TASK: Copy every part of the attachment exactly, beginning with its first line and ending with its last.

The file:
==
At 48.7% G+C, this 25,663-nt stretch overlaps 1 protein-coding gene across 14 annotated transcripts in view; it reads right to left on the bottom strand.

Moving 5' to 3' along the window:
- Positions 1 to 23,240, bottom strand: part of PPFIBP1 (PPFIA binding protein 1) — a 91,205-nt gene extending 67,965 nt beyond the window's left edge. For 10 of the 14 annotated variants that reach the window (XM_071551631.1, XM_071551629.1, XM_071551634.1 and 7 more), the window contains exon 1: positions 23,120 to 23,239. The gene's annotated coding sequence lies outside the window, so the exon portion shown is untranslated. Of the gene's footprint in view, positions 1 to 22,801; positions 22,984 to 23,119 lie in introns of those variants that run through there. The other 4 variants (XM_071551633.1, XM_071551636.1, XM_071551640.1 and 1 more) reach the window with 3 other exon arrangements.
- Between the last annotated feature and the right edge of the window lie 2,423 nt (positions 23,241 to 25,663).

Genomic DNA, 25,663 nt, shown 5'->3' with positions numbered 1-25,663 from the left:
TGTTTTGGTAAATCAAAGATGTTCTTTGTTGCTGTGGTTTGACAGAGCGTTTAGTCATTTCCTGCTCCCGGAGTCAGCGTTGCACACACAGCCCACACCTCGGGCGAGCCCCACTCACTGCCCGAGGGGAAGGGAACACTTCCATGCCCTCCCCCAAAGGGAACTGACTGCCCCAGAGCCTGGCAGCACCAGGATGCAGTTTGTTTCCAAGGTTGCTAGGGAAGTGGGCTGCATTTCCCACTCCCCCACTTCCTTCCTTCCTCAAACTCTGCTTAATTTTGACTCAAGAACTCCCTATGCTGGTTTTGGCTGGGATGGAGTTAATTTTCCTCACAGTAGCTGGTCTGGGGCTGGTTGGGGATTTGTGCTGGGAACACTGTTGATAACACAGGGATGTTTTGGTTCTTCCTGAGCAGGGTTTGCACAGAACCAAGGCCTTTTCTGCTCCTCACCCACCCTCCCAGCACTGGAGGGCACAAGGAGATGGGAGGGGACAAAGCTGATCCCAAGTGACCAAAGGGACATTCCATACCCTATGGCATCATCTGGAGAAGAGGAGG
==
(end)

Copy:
At 48.7% G+C, this 25,663-nt stretch overlaps 1 protein-coding gene across 14 annotated transcripts in view; it reads right to left on the bottom strand.

Moving 5' to 3' along the window:
- Positions 1 to 23,240, bottom strand: part of PPFIBP1 (PPFIA binding protein 1) — a 91,205-nt gene extending 67,965 nt beyond the window's left edge. For 10 of the 14 annotated variants that reach the window (XM_071551631.1, XM_071551629.1, XM_071551634.1 and 7 more), the window contains exon 1: positions 23,120 to 23,239. The gene's annotated coding sequence lies outside the window, so the exon portion shown is untranslated. Of the gene's footprint in view, positions 1 to 22,801; positions 22,984 to 23,119 lie in introns of those variants that run through there. The other 4 variants (XM_071551633.1, XM_071551636.1, XM_071551640.1 and 1 more) reach the window with 3 other exon arrangements.
- Between the last annotated feature and the right edge of the window lie 2,423 nt (positions 23,241 to 25,663).

Genomic DNA, 25,663 nt, shown 5'->3' with positions numbered 1-25,663 from the left:
TGTTTTGGTAAATCAAAGATGTTCTTTGTTGCTGTGGTTTGACAGAGCGTTTAGTCATTTCCTGCTCCCGGAGTCAGCGTTGCACACACAGCCCACACCTCGGGCGAGCCCCACTCACTGCCCGAGGGGAAGGGAACACTTCCATGCCCTCCCCCAAAGGGAACTGACTGCCCCAGAGCCTGGCAGCACCAGGATGCAGTTTGTTTCCAAGGTTGCTAGGGAAGTGGGCTGCATTTCCCACTCCCCCACTTCCTTCCTTCCTCAAACTCTGCTTAATTTTGACTCAAGAACTCCCTATGCTGGTTTTGGCTGGGATGGAGTTAATTTTCCTCACAGTAGCTGGTCTGGGGCTGGTTGGGGATTTGTGCTGGGAACACTGTTGATAACACAGGGATGTTTTGGTTCTTCCTGAGCAGGGTTTGCACAGAACCAAGGCCTTTTCTGCTCCTCACCCACCCTCCCAGCACTGGAGGGCACAAGGAGATGGGAGGGGACAAAGCTGATCCCAAGTGACCAAAGGGACATTCCATACCCTATGGCATCATCTGGAGAAGAGGAGG